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Environmental Test Chambers: Temperature Range: Low End



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When it comes to low temperature requirements, what are the current limits of environmental test chambers?

  • 20°C above ambient air — this often the lowest achievable temperature in a chamber that has no built-in refrigeration system. This is not a very reliable specification because the chamber's components (such as the motor of the re-circulating fan) can generate additional heat. This low temperature is usually specified for environmental ovens.

  • 5 to -20°C — the lowest achievable temperature using standard R-134A refrigerant. This is the same stuff used in new air conditioning systems and refrigerators. Because of its limited range, it's not widely used in test chambers.

  • -35 to –40°C — the lowest range achiveable in chambers using R-404A or R-507 refrigerants. The system that uses these refrigerants is sometimes called "single stage" (i.e., one compressor).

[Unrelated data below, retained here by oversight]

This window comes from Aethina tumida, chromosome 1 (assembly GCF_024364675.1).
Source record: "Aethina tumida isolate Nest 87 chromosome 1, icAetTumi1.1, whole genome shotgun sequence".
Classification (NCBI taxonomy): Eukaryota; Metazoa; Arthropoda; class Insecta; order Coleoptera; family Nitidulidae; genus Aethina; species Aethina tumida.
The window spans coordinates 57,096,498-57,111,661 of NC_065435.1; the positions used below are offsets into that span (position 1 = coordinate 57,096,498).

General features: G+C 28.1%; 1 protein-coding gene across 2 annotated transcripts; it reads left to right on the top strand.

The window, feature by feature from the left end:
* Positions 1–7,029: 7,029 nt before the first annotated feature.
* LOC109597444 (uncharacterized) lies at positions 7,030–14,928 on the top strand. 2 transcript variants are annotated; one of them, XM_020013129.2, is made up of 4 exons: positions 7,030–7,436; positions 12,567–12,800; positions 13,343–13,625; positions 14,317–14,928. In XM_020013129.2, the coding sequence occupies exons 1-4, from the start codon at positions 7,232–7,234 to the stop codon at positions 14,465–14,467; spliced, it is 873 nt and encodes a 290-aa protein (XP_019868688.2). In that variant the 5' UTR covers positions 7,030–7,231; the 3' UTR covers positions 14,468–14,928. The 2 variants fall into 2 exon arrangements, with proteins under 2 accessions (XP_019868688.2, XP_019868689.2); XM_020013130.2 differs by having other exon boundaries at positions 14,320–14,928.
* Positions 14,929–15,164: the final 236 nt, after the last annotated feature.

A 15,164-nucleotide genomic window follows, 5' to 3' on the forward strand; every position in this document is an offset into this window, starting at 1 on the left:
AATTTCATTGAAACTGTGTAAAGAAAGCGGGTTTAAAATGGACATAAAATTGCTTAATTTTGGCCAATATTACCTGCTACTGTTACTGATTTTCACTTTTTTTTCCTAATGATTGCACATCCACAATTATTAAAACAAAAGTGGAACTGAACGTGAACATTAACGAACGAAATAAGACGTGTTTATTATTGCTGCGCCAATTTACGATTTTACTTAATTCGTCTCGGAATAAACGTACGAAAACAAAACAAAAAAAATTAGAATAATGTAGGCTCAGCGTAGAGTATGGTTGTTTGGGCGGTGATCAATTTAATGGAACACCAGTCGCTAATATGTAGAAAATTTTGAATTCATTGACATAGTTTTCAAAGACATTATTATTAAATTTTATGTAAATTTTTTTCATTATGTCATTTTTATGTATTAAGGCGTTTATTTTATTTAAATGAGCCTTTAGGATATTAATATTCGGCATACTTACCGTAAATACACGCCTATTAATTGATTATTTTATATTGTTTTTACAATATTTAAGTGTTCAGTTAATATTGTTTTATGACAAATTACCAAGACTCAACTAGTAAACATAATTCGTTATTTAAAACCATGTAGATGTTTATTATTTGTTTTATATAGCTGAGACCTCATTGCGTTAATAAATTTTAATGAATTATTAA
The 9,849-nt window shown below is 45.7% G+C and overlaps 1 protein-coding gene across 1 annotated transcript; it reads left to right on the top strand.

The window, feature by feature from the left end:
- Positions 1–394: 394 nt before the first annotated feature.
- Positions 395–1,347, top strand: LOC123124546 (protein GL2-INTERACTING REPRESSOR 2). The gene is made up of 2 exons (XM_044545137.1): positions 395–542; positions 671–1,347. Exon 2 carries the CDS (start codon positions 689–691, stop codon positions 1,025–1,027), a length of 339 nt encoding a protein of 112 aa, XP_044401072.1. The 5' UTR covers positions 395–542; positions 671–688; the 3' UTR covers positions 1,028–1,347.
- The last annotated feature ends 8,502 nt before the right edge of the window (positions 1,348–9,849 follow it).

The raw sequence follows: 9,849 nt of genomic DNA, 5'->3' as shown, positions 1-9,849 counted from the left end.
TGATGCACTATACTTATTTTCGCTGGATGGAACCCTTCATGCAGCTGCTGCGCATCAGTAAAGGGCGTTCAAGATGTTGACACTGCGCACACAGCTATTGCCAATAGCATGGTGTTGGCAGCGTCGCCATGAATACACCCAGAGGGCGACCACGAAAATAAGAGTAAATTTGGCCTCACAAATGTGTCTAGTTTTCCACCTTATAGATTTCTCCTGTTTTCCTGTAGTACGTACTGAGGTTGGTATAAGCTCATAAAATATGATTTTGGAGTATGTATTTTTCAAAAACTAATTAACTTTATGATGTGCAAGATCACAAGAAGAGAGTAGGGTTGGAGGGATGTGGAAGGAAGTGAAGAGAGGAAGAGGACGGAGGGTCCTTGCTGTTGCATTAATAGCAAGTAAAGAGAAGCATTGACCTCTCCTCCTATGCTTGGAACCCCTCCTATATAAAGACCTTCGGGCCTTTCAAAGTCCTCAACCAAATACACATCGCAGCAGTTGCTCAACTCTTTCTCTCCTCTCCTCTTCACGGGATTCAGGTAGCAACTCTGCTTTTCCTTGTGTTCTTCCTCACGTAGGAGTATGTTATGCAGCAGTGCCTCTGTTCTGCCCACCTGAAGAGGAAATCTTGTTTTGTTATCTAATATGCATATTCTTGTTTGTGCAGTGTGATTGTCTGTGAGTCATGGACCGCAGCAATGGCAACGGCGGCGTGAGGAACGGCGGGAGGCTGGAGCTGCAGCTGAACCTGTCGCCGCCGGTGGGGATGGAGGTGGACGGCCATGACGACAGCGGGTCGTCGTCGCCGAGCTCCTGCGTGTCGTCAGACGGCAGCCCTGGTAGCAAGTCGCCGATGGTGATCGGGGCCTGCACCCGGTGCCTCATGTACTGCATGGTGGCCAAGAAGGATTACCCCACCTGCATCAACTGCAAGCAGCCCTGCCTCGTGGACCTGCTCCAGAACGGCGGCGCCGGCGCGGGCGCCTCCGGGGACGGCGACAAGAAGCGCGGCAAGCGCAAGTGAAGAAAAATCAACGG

• -65 to –73°C — this low-temperature range is achievable via "cascade" refrigeration: a "high-stage" refrigeration circuit is used to cool the "low-stage" circuit. Cascade cooling is not very efficient, so the actual "cooling" samples being tested is slower. Because the air is much cooler, it may appear that the chamber is working fat. In actuality, it takes the samples longer to catch up.

  • -85 to -150°C — these temperatures are achieved using a triple-cascade refrigeration system. This is not common in test chambers, although it's frequently used in ultra-cool freezers.

  • -170°C — achieved using use liquid nitrogen. Nitrogen is an inexpensive method for cooling a chamber; however, its long-term use of is expensive. Liquid-nitrogen refigeration systes are best for: Small or not-often-used chambers; Chambers that specifically need this low range; and Chambers that need temperature change rates greater than 30°C/min.

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Updated: Tuesday, 2008-08-19 17:53 PST